"A Procession! A Procession!"
I should wish to place upon record here our gratitude to all our friends upon the Amazon for the very great kindness and hospitality which was shewn to us upon our return journey. Very particularly would I thank Signor Penalosa and other officials of the Brazilian Government for the special arrangements by which we were helped upon our way, and Signor Pereira of Para, to whose forethought we owe the complete outfit for a decent appearance in the civilised world which we found ready for us at that town. It seemed a poor return for all the courtesy which we encountered that we should deceive our hosts and benefactors, but under the circumstances we had really no alternative, and I hereby tell them that they will only waste their time and their money if they attempt to follow upon our traces. Even the names have been altered in our accounts, and I am very sure that no one, from the most careful study of them, could come within a thousand miles of our unknown land.
The excitement which had been caused through those parts of South America which we had to traverse was imagined by us to be purely local, and I can assure our friends in England that we had no notion of the uproar which the mere rumour of our experiences had caused through Europe. It was not until the Ivernia was within five hundred miles of Southampton that the wireless messages from paper after paper and agency after agency, offering huge prices for a short return message as to our actual results, showed us how strained was the attention not only of the scientific world but of the general public. It was agreed among us, however, that no definite statement should be given to the Press until we had met the members of the Zoological Institute, since as delegates it was our clear duty to give our first report to the body from which we had received our commission of investigation. Thus, although we found Southampton full of Pressmen, we absolutely refused to give any information, which had the natural effect of focussing public attention upon the meeting which was advertised for the evening of November 7th. For this gathering, the Zoological Hall which had been the scene of the inception of our task was found to be far too small, and it was only in the Queen's Hall in Regent Street that accommodation could be found. It is now common knowledge the promoters might have ventured upon the Albert Hall and still found their space too scanty.
It was for the second evening after our arrival that the great meeting had been fixed. For the first, we had each, no doubt, our own pressing personal affairs to absorb us. Of mine I cannot yet speak. It may be that as it stands further from me I may think of it, and even speak of it, with less emotion. I have shown the reader in the beginning of this narrative where lay the springs of my action. It is but right, perhaps, that I should carry on the tale and show also the results. And yet the day may come when I would not have it otherwise. At least I have been driven forth to take part in a wondrous adventure, and I cannot but be thankful to the force that drove me.
And now I turn to the last supreme eventful moment of our adventure. As I was racking my brain as to how I should best describe it, my eyes fell upon the issue of my own Journal for the morning of the 8th of November with the full and excellent account of my friend and fellow-reporter Macdona. What can I do better than transcribe his narrative—head-lines and all? I admit that the paper was exuberant in the matter, out of compliment to its own enterprise in sending a correspondent, but the other great dailies were hardly less full in their account. Thus, then, friend Mac in his report:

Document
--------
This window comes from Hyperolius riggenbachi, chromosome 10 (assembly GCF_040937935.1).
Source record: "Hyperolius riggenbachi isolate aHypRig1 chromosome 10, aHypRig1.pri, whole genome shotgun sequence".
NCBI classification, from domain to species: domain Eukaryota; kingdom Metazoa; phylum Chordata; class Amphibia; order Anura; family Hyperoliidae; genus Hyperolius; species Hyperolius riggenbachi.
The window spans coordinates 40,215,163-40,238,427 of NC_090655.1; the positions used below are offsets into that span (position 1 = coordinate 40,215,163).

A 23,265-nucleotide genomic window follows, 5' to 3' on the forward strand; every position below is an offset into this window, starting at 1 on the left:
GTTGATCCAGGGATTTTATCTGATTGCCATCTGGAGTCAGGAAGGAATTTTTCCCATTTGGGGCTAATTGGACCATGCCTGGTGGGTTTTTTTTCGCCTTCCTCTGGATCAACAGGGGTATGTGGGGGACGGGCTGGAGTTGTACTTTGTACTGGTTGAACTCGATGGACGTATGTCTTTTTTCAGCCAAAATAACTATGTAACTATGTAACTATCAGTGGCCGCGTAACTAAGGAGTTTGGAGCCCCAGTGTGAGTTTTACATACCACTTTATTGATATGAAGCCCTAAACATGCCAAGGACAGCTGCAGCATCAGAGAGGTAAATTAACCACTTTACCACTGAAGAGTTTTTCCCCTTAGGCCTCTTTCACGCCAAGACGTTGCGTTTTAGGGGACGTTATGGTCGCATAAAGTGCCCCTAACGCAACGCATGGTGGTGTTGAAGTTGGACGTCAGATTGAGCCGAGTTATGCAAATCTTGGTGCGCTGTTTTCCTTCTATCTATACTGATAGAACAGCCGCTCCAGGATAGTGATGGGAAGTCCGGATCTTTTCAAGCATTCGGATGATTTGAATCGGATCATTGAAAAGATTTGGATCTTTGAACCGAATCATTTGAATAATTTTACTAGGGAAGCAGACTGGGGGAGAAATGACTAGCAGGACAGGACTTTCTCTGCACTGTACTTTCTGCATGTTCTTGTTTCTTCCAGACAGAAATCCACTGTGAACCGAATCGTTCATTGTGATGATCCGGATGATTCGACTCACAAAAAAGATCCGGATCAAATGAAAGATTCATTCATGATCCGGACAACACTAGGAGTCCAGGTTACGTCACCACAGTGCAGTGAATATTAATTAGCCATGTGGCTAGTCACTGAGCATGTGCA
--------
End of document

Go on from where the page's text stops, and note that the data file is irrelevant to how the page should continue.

THE NEW WORLD
GREAT MEETING AT THE QUEEN'S HALL
SCENES OF UPROAR
WHAT WAS IT?
NOCTURNAL RIOT IN REGENT STREET
"The much-discussed meeting of the Zoological Institute, convened to hear the report of the Committee of Investigation sent out last year to South America to test the assertions made by Professor Challenger as to the continued existence of prehistoric life upon that Continent, was held last night in the greater Queen's Hall, and it is safe to say that it is likely to be a red letter date in the history of Science, for the proceedings were of so remarkable and sensational a character that no one present is ever likely to forget them." (Oh, brother scribe Macdona, what a monstrous opening sentence!) "The tickets were theoretically confined to members and their friends, but the latter is an elastic term, and long before eight o'clock, the hour fixed for the commencement of the proceedings, all parts of the Great Hall were tightly packed. The general public, however, which most unreasonably entertained a grievance at having been excluded, stormed the doors at a quarter to eight, after a prolonged mêlée in which several people were injured, including Inspector Scoble of H Division, whose leg was unfortunately broken. After this unwarrantable invasion, which not only filled every passage, but even intruded upon the space set apart for the Press, it is estimated that nearly five thousand people awaited the arrival of the travellers. When they eventually appeared, they took their places in the front of a platform which already contained all the leading scientific men, not only of this country, but of France and of Germany. Sweden was also represented, in the person of Professor Sergius, the famous Zoologist of the University of Upsala. The entrance of the four heroes of the occasion was the signal for a remarkable demonstration of welcome, the whole audience rising and cheering for some minutes. An acute observer might, however, have detected some signs of dissent amid the applause, and gathered that the proceedings were likely to become more lively than harmonious. It may safely be prophesied, however, that no one could have foreseen the extraordinary turn which they were actually to take.